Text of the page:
Submitted to: International Cotton Genome Initiative Workshop
Publication Type: Abstract Only
Publication Acceptance Date: 6/15/2008
Publication Date: 7/8/2008
Citation: Yu, J., Kohel, R.J., Hinze, L.L., Frelichowski, J.E., Xu, Z., Yu, J., Percy, R.G. 2008. CottonDB enhancement [abstract]. In: Proceedings of the International Cotton Genome Initiative Workshop, July 8-11, 2008, Anyang, China. p. 120.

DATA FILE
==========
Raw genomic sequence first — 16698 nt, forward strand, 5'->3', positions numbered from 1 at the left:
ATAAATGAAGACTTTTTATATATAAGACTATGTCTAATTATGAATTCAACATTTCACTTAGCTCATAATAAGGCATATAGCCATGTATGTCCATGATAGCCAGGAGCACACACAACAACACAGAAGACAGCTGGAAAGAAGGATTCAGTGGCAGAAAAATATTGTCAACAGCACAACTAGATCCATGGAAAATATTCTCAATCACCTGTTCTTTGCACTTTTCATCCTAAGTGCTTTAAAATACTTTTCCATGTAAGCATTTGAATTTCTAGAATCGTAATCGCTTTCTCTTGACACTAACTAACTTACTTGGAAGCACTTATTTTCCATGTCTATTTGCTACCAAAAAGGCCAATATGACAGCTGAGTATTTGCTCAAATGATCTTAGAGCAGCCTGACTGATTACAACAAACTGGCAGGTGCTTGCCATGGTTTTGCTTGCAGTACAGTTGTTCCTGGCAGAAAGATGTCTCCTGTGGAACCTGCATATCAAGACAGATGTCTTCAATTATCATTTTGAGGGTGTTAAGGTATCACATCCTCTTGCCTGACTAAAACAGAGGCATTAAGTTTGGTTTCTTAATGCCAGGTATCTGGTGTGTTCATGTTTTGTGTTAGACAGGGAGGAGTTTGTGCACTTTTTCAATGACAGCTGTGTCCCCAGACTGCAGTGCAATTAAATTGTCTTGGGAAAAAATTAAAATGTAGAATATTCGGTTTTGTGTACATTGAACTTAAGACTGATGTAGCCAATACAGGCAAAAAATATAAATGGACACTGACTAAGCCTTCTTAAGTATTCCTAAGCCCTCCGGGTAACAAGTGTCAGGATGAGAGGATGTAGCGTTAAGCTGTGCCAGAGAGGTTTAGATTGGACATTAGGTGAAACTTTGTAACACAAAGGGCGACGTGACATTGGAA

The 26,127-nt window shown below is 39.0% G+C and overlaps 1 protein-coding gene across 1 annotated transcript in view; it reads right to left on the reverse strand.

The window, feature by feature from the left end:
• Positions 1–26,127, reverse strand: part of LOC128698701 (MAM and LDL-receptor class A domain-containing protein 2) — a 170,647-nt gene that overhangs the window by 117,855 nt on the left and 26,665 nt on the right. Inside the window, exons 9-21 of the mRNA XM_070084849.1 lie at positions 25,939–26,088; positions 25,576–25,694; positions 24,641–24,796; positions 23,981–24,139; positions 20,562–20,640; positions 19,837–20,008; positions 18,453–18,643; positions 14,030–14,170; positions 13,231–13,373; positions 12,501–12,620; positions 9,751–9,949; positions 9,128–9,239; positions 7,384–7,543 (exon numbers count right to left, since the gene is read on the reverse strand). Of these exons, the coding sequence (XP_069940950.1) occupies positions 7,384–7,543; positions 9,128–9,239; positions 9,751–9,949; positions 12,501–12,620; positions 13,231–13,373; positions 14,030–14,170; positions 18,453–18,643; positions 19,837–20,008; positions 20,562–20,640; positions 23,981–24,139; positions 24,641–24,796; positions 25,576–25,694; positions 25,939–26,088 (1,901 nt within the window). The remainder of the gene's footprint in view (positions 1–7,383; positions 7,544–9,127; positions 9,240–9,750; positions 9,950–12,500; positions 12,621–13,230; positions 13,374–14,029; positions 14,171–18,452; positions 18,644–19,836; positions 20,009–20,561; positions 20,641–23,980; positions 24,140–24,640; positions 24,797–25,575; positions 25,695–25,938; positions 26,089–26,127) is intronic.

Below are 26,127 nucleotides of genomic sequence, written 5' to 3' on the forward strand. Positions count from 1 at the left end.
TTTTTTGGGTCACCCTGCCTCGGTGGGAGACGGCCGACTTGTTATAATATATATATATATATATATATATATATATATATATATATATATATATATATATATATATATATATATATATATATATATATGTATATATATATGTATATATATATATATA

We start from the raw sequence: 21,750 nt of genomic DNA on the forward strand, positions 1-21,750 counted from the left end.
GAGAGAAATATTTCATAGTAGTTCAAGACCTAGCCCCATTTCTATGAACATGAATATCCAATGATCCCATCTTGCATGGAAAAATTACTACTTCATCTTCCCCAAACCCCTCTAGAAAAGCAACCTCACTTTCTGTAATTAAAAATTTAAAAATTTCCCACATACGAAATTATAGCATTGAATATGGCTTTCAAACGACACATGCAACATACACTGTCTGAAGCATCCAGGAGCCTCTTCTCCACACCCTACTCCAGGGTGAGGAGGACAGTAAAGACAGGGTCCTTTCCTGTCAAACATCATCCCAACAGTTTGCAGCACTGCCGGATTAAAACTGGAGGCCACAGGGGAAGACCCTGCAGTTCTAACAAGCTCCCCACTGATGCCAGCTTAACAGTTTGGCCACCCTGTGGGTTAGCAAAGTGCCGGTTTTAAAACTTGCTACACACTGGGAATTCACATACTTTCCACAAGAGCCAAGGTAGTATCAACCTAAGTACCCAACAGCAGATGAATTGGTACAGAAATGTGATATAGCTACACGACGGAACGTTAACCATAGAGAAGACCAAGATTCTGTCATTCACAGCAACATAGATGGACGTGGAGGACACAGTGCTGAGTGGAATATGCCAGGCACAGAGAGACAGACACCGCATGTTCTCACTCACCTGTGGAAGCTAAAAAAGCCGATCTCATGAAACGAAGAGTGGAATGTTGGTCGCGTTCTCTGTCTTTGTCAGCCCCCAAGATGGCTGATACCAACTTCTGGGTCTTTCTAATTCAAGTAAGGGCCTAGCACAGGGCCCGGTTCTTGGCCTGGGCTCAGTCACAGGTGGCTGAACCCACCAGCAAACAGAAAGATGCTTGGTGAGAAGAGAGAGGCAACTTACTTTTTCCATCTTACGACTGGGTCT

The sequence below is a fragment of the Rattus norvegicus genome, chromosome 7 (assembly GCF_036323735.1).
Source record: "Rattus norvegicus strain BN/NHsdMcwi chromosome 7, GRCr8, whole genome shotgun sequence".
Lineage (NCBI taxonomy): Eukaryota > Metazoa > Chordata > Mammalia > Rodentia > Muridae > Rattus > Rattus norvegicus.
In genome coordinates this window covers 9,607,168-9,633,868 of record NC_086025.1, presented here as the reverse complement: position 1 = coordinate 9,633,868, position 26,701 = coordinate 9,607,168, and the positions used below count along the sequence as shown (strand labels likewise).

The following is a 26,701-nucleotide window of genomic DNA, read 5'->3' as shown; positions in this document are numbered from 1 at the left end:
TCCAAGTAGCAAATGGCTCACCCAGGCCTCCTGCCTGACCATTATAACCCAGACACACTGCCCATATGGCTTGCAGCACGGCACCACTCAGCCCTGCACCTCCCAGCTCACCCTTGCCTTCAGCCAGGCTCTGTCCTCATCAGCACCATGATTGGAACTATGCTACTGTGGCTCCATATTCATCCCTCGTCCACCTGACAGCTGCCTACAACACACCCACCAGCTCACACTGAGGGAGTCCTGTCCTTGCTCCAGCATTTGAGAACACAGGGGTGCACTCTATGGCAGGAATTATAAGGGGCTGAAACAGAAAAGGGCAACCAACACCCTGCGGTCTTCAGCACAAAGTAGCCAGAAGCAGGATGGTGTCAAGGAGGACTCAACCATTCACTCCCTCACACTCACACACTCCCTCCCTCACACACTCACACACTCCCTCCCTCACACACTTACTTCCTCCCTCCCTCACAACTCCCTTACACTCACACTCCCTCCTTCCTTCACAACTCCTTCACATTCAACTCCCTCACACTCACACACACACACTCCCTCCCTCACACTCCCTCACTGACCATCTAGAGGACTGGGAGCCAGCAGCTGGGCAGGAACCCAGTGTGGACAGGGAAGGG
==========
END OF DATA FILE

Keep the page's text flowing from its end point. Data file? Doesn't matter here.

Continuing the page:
Technical Abstract: CottonDB (www.cottondb.org) was initiated in 1995. It is a database that contains genomic, genetic, and taxonomic information for cotton (Gossypium spp.). It serves both as an archival database and as a dynamic database, which incorporates new data and user resources. CottonDB is maintained at the Southern Plains Agricultural Research Center in College Station, TX. The project includes a website and database creating a repository of information for over 450,000 gene, EST, and contig sequences; genetic and physical map data; nearly 10,000 DNA primers; and 9,000 germplasm accessions. Tens of genetic maps and data of trait studies have been updated. The 13-year-old database is now being migrated to a new database architecture, and the new user interface provides a more intuitive approach to searching. Several graphical interfaces have been or will be implemented. CMap viewer, developed by Gramene, has been used to facilitate comparative genomics in CottonDB by allowing users to align and compare all maps in CottonDB; web BLAST server, developed by NCBI, complemented by 18 cotton and Arabidopsis nucleotide and protein sequence databases, is used for comparing gene and protein sequences against others in public databases; web FPC Viewer, developed by Arizona Genomics Institute, has been used for displaying cotton BAC clone contigs and cotton physical maps and for the assembly of sequence ready clones for large scale sequencing projects; and GBrowse, developed by GMOD, will provide a user-friendly interface for physical maps and allow users to annotate map data. An overview of current accessions, new features, and planned additions will be presented. An open invitation is extended to the research community to make suggestions, contribute data, and develop tools to improve the performance and utility of this public database.